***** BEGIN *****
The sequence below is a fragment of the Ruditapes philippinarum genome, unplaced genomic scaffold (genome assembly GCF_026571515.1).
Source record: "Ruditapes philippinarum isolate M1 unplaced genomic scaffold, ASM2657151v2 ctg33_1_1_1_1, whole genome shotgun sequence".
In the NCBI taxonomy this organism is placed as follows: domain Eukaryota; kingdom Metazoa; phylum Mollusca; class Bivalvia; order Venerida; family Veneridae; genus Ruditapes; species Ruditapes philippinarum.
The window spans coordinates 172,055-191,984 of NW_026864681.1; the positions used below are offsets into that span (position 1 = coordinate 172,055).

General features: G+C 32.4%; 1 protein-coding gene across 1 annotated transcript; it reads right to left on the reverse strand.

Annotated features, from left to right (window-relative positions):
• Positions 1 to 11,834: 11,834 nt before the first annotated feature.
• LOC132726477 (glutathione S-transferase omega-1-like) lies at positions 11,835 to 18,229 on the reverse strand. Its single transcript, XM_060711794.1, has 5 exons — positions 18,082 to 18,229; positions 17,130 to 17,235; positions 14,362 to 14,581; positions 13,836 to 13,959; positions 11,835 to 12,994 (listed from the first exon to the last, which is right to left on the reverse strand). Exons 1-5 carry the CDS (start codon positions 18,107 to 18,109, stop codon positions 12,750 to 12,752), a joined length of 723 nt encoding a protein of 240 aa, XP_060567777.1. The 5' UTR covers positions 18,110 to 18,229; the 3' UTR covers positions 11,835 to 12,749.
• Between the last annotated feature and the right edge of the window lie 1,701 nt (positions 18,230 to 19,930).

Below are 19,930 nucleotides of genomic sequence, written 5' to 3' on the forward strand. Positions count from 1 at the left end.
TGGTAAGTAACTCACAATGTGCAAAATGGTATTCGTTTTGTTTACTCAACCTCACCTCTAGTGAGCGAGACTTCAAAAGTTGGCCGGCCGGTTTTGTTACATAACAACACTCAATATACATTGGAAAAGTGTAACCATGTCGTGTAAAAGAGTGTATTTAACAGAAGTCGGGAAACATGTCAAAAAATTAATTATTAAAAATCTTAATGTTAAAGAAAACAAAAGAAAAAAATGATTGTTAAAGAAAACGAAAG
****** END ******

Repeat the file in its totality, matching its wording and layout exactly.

The sequence below is a fragment of the Ruditapes philippinarum genome, unplaced genomic scaffold (genome assembly GCF_026571515.1).
Source record: "Ruditapes philippinarum isolate M1 unplaced genomic scaffold, ASM2657151v2 ctg33_1_1_1_1, whole genome shotgun sequence".
In the NCBI taxonomy this organism is placed as follows: domain Eukaryota; kingdom Metazoa; phylum Mollusca; class Bivalvia; order Venerida; family Veneridae; genus Ruditapes; species Ruditapes philippinarum.
The window spans coordinates 172,055-191,984 of NW_026864681.1; the positions used below are offsets into that span (position 1 = coordinate 172,055).

General features: G+C 32.4%; 1 protein-coding gene across 1 annotated transcript; it reads right to left on the reverse strand.

Annotated features, from left to right (window-relative positions):
• Positions 1 to 11,834: 11,834 nt before the first annotated feature.
• LOC132726477 (glutathione S-transferase omega-1-like) lies at positions 11,835 to 18,229 on the reverse strand. Its single transcript, XM_060711794.1, has 5 exons — positions 18,082 to 18,229; positions 17,130 to 17,235; positions 14,362 to 14,581; positions 13,836 to 13,959; positions 11,835 to 12,994 (listed from the first exon to the last, which is right to left on the reverse strand). Exons 1-5 carry the CDS (start codon positions 18,107 to 18,109, stop codon positions 12,750 to 12,752), a joined length of 723 nt encoding a protein of 240 aa, XP_060567777.1. The 5' UTR covers positions 18,110 to 18,229; the 3' UTR covers positions 11,835 to 12,749.
• Between the last annotated feature and the right edge of the window lie 1,701 nt (positions 18,230 to 19,930).

Below are 19,930 nucleotides of genomic sequence, written 5' to 3' on the forward strand. Positions count from 1 at the left end.
TGGTAAGTAACTCACAATGTGCAAAATGGTATTCGTTTTGTTTACTCAACCTCACCTCTAGTGAGCGAGACTTCAAAAGTTGGCCGGCCGGTTTTGTTACATAACAACACTCAATATACATTGGAAAAGTGTAACCATGTCGTGTAAAAGAGTGTATTTAACAGAAGTCGGGAAACATGTCAAAAAATTAATTATTAAAAATCTTAATGTTAAAGAAAACAAAAGAAAAAAATGATTGTTAAAGAAAACGAAAG